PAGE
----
Of course, the business environment needs to be fair and just. The most recent business survey of the German Chamber of Commerce in Serbia, conducted in 2023, testified that factors like the availability of qualified workers, the fight against corruption, political and social stability, as well as the transparency of public tenders, have an important impact on the productivity of existing investments, as well as decisions on future ones.

It is therefore crucial to continue working to ensure a level playing field for all players in the business sphere.

Germany is viewed from within Serbia as an EU member state that strongly supports expansion of the Union to encompass the countries of the Western Balkans. Given the current pace at which this process is unfolding – not only in the case of Serbia, but also with Montenegro and particularly North Macedonia – does any basis exist to believe that expansion is a realistic option in the near future and on what does that depend?

– The enlargement of the EU remains our goal. This includes Serbia, as well as all other countries of the Western Balkans. That’s why we continue to support Serbia’s efforts on this challenging path. And that’s why we are simultaneously also working on the future of the EU.

Will the German public support the government’s initiative to significantly ease the procedure for obtaining citizenship, including the option of dual citizenship, which is a topic of interest to a large number of German citizens with Serbian roots who do not yet have a permanent status solution?

– With the reform of the German citizenship law, the federal government intends to create a modern immigration law that reflects the diversity of our society and modern country. The draft law envisages that, in the future, foreigners who are able to make a living for themselves will be able to apply for naturalisation after only five years resident in Germany. Moreover, they will not have to give up their original citizenship. Of course, this would also benefit Serbian citizens who have lived in Germany for a very long time and who are well integrated. The draft law will have to pass the German Bundestag, and therefore might be subject to change following discussions between the members of the parliament. It is not yet clear when the new law might enter into force.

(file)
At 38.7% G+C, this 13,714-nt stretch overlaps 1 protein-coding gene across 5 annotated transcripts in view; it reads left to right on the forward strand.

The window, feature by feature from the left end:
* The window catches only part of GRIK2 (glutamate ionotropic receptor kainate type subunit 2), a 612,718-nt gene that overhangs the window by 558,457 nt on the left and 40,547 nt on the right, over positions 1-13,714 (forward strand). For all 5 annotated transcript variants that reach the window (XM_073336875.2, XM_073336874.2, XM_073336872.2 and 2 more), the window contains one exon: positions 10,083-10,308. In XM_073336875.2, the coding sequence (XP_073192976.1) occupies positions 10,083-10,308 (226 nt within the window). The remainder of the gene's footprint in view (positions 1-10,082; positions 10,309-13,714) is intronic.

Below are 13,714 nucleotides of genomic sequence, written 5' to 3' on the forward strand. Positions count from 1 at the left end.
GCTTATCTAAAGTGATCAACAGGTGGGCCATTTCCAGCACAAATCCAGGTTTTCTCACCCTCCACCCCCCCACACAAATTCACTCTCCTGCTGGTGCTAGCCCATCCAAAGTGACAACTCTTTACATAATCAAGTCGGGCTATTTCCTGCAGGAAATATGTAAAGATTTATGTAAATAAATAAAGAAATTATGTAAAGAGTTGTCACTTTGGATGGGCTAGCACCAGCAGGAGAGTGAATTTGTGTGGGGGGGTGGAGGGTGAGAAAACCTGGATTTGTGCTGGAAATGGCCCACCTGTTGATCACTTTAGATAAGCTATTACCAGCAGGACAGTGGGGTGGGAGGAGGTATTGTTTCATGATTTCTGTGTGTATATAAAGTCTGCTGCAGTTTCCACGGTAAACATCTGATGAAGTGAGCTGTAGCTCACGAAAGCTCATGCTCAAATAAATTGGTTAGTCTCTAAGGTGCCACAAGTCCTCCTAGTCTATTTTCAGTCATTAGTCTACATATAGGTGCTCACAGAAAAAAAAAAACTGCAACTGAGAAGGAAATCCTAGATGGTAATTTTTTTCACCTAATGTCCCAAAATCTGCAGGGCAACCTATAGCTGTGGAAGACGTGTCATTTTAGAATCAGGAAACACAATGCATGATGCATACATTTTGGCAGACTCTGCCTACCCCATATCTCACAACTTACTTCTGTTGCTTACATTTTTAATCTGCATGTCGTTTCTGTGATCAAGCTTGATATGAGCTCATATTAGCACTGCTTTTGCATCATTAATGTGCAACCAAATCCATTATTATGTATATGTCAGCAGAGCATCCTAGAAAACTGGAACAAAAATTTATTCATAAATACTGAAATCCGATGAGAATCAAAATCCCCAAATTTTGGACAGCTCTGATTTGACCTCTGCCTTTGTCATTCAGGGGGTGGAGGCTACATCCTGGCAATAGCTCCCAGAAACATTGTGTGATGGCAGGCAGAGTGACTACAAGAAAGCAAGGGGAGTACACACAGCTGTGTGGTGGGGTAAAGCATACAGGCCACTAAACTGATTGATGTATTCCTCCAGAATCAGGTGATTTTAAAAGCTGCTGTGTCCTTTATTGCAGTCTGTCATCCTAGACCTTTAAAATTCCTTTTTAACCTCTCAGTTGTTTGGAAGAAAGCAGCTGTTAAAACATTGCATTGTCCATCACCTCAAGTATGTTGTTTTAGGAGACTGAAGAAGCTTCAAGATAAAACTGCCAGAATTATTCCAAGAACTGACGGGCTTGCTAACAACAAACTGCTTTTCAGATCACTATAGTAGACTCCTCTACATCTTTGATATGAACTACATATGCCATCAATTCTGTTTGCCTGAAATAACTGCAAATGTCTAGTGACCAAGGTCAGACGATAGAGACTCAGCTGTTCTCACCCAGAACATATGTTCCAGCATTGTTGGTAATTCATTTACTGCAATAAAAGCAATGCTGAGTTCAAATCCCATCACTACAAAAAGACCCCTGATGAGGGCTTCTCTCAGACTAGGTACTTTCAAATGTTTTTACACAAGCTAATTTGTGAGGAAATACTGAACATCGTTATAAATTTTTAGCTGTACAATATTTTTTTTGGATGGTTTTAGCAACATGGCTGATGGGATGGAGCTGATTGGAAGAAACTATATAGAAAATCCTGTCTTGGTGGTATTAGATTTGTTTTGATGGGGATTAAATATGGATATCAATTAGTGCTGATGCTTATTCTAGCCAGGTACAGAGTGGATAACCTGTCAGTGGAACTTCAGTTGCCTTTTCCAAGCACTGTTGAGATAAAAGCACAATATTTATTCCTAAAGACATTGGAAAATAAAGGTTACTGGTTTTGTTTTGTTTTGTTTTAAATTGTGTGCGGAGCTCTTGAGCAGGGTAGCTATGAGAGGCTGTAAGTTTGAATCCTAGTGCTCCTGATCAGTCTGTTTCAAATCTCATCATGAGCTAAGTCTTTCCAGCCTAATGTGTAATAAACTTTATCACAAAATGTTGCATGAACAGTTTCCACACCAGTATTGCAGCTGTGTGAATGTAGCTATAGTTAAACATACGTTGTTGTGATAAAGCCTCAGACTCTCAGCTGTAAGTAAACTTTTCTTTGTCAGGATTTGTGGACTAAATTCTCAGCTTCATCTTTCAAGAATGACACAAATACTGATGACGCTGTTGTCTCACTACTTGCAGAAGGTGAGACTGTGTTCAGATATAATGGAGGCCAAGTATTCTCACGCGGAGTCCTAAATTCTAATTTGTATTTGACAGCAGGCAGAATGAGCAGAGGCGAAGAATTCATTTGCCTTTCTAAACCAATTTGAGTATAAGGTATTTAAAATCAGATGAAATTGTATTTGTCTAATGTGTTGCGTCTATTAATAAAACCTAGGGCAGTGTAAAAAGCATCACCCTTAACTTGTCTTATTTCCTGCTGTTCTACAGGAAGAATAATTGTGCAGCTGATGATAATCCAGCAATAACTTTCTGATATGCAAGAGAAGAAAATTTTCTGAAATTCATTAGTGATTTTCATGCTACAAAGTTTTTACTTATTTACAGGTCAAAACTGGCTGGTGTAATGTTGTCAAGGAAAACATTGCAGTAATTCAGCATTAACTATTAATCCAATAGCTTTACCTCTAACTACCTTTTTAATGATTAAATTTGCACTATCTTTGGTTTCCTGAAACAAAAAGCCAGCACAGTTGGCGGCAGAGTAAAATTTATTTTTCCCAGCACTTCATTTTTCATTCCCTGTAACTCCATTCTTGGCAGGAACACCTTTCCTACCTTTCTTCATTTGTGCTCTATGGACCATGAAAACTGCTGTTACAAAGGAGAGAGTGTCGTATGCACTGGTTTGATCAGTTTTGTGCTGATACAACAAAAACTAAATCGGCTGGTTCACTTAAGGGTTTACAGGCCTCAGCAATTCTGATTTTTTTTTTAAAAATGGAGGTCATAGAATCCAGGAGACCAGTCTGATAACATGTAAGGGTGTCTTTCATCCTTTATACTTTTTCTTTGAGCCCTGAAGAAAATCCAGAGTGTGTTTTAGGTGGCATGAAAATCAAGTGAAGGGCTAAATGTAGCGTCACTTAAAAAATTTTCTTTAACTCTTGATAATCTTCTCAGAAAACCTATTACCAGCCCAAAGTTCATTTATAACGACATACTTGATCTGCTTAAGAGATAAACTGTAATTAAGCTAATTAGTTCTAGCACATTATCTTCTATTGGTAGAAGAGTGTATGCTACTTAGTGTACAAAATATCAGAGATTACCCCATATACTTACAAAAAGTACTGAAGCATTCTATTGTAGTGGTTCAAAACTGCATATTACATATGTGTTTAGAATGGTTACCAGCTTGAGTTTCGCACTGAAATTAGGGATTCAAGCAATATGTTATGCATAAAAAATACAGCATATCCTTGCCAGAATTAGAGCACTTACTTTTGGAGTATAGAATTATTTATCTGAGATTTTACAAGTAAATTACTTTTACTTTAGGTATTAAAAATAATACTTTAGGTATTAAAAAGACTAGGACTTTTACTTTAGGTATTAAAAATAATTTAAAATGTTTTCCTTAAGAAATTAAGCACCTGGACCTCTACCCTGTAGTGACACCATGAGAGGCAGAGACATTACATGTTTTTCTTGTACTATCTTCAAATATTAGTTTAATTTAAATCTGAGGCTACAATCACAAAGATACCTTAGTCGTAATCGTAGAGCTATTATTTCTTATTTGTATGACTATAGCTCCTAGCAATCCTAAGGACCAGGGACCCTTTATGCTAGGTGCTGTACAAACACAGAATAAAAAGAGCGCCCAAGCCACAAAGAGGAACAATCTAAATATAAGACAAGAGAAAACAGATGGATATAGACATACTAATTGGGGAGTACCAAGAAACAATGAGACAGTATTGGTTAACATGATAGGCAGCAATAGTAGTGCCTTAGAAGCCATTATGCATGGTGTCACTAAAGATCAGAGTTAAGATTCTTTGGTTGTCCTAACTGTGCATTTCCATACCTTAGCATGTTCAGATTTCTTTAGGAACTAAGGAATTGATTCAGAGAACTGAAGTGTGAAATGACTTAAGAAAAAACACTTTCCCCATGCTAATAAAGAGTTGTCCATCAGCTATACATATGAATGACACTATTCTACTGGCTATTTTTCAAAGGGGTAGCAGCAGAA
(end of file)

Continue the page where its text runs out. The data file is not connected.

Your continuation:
EU

Our position remains clear: the future of the Western Balkan countries lies in the European Union

INVESTMENTS

Interest in investing in Serbia remains high among German companies, including investments in the expansion of existing companies or the diversification of their portfolio

ENLARGEMENT

The enlargement of the EU remains our goal. This includes Serbia, as well as all other countries of the Western Balkans